“Buy-to-let is a key entrepreneurial activity in the UK. It enables those bold enough to take the leap to supplement their income or to move away from employment altogether and become financially free. But such a decision should not be taken lightly and more recently the government has tried to deter would-be landlords in a bid to help first-time buyers onto the property ladder.
“Anyone buying a British property since April this year with the intention of letting it out has had to pay an additional three percent of the purchase price in stamp duty.
“Yes the stamp duty hike will affect the south of the country with property prices spiralling ever higher, but here in Oswestry, you can easily purchase a two bedroom buy-to-let home for under the £125,000 threshold. Making stamp duty just 3%, compared with properties over £250,000 for which you’d pay a whopping 8%.
“Success in the buy-to-let market is reliant on doing the research - know your area and know your rental values. Would-be landlord entrepreneurs – and existing ones – should not be put off by some of the headlines, because even the potential for dents in profits has done little to dampen the appetite of buyers.
“The term ‘safe as houses’ applies well here - property is a tangible asset and people like an investment that they can touch. Rents are going up and demand for rental properties is still strong. It still makes sense - even for someone who isn’t an investment expert - to put their money into property.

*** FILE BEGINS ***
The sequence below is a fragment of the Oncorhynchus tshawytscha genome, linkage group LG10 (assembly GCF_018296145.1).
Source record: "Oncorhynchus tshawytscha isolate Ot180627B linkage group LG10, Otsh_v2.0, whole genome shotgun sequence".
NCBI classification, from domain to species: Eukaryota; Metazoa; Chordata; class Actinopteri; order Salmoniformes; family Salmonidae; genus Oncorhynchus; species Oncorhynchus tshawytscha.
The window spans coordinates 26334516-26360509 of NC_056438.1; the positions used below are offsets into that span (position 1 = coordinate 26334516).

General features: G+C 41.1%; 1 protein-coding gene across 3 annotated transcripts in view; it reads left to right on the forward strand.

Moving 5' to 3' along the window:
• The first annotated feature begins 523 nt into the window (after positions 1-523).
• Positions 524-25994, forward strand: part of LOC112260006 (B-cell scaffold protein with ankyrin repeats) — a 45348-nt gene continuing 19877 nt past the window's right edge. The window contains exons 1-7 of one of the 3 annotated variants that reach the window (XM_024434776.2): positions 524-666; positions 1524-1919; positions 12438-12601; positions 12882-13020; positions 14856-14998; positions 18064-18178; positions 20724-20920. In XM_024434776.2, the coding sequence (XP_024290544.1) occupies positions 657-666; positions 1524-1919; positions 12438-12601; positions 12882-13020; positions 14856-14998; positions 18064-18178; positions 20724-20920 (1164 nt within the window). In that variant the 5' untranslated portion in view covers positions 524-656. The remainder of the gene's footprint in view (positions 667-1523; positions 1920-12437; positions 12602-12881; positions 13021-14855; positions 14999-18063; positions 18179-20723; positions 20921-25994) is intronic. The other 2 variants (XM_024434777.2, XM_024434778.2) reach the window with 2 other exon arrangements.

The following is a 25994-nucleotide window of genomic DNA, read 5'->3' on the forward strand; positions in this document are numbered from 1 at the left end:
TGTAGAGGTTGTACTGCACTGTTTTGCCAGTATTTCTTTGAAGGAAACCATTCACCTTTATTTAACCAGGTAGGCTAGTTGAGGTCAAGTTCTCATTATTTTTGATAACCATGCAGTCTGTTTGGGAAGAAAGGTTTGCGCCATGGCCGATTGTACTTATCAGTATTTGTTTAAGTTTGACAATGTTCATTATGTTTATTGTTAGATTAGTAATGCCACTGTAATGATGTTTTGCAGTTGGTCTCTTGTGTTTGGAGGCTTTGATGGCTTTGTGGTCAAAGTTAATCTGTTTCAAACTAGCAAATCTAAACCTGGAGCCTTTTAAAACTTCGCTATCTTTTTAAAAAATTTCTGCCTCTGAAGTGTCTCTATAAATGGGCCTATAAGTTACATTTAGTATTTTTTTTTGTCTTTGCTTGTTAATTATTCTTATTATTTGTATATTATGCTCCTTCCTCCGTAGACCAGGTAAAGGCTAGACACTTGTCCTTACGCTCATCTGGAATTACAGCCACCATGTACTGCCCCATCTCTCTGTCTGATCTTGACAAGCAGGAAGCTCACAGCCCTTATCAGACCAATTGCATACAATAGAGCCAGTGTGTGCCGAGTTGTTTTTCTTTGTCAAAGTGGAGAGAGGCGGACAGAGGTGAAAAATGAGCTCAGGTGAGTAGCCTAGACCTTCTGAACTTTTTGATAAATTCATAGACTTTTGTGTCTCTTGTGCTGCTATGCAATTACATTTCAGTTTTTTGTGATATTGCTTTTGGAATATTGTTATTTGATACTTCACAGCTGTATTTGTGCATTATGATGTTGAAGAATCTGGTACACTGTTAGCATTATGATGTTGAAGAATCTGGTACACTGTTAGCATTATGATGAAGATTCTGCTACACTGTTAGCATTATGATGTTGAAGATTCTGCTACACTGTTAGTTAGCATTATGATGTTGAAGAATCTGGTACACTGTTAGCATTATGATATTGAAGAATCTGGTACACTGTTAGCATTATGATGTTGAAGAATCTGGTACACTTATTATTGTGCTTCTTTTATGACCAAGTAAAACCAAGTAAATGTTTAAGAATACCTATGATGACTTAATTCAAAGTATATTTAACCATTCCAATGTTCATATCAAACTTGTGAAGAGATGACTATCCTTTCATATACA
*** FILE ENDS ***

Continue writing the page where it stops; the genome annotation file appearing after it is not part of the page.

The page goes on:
“Cuts to the tax relief landlords can claim on mortgage interest payments, due to be phased in from next year, is also expected to have little effect. Apart from the people who buy rental property in cash or inherit property and decide to become landlords, Bank of England research shows that two-thirds of landlords with a buy-to-let mortgage are basic rate tax payers, meaning only a very small minority of landlords on higher rates would be affected by the restrictions.
“As anyone with a basic understanding of economics will be able to work out, where demand is high, supply will follow. Whatever penalties the authorities try to put on landlord investors, the fact remains – there’s a profit to be made on buy-to-let. British house prices have become detached from incomes and demand for rental properties is here to stay.”